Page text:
I took a jump-hop flight to Hilo, Hawaii last week to catch a workshop on lomilomi (Hawaiian massage) and healing plants, and to attend a reading and workshop by two writers from Alaska. As soon as I landed I called Mililani Trask, the brilliant Hawaiian attorney and activist. I hadn’t seen Mil in a few years, so I was surprised when I reached her and found out that a native contingent from the Mainland, led by Winona LaDuke, the Anishnabe activist, was speaking that night in Hilo on protecting our food from genetic engineering, and Mil was going to introduce Winona. So I cut out on the reading to go hear what was going on, and to see Mililani who I hadn’t seen in years. I respect her. She has literally given her life to the native community in service. When she ran for the Office of Hawaiian Affairs several years ago, there were posters all throughout the islands in support of Mililani. She won by a landslide. No one has ever won office with that large a majority. The community can be contentious and divided, like ours, despite the aloha philosophy which is the base of their original teachings. I admire much about Mil. She worked in Calcutta, India with Mother Teresa to learn compassion. She has experienced, like the rest of us, that the hardest test of compassion is working with your own people. The Hawaiian community, like our own, too often chokes up with jealousy, self-doubt and shame.
The meeting room in the Buddhist temple filled with community, a mix of Hawaiian, Asian, local liberal political types, and hippies. One side of the room was lined with tables sponsored by various local organizations. I went over to watch a Hawaiian man pound poi. Poi is made of taro root, or I should say kalo, the Hawaiian word, which is the food staple of Hawaiians. It reminds me of our sofkey. It is a starch, without much strong taste, unless you let it sour. Some Hawaiians love sour poi as much as some of our people love sour sofkey. I watched as he took a root, put it in the lava stone bed, flattened and kneaded it with a poi pounder. It turned into a kind of purple pudding. He let us taste it. Traditionally, you use your middle finger to dip in and eat. I could taste the rich complexity of the earth, the sky, and the love that this man put into growing taro. He had talked and sung to his plants.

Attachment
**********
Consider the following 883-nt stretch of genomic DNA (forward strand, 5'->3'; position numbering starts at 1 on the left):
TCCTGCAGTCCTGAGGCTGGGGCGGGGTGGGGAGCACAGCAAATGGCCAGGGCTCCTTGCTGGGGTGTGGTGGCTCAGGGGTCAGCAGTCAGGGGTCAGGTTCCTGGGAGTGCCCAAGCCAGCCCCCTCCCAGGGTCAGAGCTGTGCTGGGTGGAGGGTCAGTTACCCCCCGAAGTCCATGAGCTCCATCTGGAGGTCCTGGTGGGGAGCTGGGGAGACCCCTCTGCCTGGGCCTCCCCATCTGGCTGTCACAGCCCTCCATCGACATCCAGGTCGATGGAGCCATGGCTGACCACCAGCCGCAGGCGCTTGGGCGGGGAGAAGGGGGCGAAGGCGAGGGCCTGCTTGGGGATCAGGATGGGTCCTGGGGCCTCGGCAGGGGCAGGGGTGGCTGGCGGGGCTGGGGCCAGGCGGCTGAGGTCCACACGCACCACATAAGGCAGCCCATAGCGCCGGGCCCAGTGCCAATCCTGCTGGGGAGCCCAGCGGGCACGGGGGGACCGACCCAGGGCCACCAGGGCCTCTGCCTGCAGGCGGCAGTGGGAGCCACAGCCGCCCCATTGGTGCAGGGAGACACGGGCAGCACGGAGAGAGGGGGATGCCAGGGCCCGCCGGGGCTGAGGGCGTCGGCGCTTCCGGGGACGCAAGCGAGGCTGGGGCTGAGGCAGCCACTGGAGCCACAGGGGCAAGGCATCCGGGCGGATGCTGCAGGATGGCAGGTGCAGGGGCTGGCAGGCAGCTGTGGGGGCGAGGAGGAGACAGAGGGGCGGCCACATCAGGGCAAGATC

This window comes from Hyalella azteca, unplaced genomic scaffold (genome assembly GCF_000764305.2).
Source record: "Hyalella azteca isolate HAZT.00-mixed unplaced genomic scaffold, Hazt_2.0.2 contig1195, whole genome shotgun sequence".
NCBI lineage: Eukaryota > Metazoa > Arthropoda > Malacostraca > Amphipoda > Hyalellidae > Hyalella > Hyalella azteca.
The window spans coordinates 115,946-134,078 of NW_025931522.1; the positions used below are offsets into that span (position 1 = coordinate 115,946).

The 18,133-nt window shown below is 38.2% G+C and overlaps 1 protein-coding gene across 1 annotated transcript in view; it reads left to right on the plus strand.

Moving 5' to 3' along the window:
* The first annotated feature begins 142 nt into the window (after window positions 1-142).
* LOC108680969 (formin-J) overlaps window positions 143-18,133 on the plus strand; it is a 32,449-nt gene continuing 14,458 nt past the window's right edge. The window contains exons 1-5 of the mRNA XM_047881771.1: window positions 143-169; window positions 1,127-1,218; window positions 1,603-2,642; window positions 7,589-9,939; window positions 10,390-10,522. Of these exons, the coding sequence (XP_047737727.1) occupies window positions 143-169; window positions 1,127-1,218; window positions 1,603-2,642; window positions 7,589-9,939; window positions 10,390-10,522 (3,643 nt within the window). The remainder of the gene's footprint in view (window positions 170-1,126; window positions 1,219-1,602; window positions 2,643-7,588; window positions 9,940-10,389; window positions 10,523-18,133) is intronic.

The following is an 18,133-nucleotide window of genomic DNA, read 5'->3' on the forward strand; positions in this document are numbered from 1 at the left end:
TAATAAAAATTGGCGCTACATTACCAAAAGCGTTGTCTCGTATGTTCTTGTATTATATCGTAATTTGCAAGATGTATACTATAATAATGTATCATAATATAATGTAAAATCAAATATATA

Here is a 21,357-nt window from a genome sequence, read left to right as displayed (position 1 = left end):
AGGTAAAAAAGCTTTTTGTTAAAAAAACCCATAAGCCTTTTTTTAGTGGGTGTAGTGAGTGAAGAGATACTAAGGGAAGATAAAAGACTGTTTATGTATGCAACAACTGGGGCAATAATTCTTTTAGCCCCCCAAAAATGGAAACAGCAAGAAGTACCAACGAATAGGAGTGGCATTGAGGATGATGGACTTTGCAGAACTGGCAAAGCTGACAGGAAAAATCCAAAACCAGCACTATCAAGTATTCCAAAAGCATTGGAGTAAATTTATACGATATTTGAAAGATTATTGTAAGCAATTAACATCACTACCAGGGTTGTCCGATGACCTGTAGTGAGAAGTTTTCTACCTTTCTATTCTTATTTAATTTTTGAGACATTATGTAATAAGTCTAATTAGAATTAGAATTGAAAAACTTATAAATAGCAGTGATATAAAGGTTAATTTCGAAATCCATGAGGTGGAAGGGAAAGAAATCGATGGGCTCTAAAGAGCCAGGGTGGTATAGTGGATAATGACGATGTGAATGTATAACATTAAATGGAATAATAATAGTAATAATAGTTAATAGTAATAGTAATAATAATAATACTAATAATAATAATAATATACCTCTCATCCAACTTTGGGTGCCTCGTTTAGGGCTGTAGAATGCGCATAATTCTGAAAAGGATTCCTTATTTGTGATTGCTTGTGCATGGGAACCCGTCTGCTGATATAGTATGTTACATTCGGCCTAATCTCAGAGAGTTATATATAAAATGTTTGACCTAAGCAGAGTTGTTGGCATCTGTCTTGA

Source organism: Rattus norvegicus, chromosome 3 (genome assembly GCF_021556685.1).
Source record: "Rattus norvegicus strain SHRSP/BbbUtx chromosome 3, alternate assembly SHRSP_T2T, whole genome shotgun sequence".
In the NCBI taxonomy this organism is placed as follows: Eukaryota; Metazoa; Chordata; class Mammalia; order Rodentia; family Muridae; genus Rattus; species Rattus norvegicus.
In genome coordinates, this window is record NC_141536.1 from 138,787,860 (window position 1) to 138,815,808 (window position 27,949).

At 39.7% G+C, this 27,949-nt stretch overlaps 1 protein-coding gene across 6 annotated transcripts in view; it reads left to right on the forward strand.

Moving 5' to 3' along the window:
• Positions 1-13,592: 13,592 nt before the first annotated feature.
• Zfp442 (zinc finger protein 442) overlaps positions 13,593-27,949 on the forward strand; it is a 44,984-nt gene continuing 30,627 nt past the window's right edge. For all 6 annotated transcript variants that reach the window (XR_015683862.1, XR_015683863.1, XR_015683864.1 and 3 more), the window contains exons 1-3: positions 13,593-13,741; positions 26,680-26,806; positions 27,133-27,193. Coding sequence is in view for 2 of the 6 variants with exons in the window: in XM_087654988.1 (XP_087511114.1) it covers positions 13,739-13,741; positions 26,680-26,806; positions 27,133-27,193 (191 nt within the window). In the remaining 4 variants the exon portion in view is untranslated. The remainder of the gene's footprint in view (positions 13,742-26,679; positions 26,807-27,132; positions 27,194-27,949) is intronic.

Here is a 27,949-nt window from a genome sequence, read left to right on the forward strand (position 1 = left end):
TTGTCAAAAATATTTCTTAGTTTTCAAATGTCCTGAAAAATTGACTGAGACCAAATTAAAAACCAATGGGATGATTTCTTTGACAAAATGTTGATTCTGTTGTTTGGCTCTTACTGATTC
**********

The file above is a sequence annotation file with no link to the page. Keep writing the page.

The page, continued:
(Have you ever contrasted the taste of home grown food with food grown by underpaid workers, by multinational corporations who are only thinking of money?)
Luana Busby-Neff opened the program with an oli wehe, a chant. Her voice is blessed. The spirit in her voice turned us together to listen, to be together.
The first speaker turned out to be the poi farmer I had just been speaking to, James Cain. He opened with a song to honor a taro farmer, Uncle Ray who had just passed from this life. He was in his seventies, a humble man who taught James all about the taro. Uncle Ray told him: “Think about things in a positive way.” This sounds very familiar to Mvskoke philosophy.
“Taro goes back 30,000 years. You find it in New Guinea, India, Africa, the Carribbean... Taro is family. Taro doesn’t just feed the body. It feeds the mind. It teaches you patience. It teaches you respect, respect for ancestors…elders…and respect for the land…it feeds the spirit.”
He joked “We’re taro-ists! We’re pushing for a ban on genetic engineering.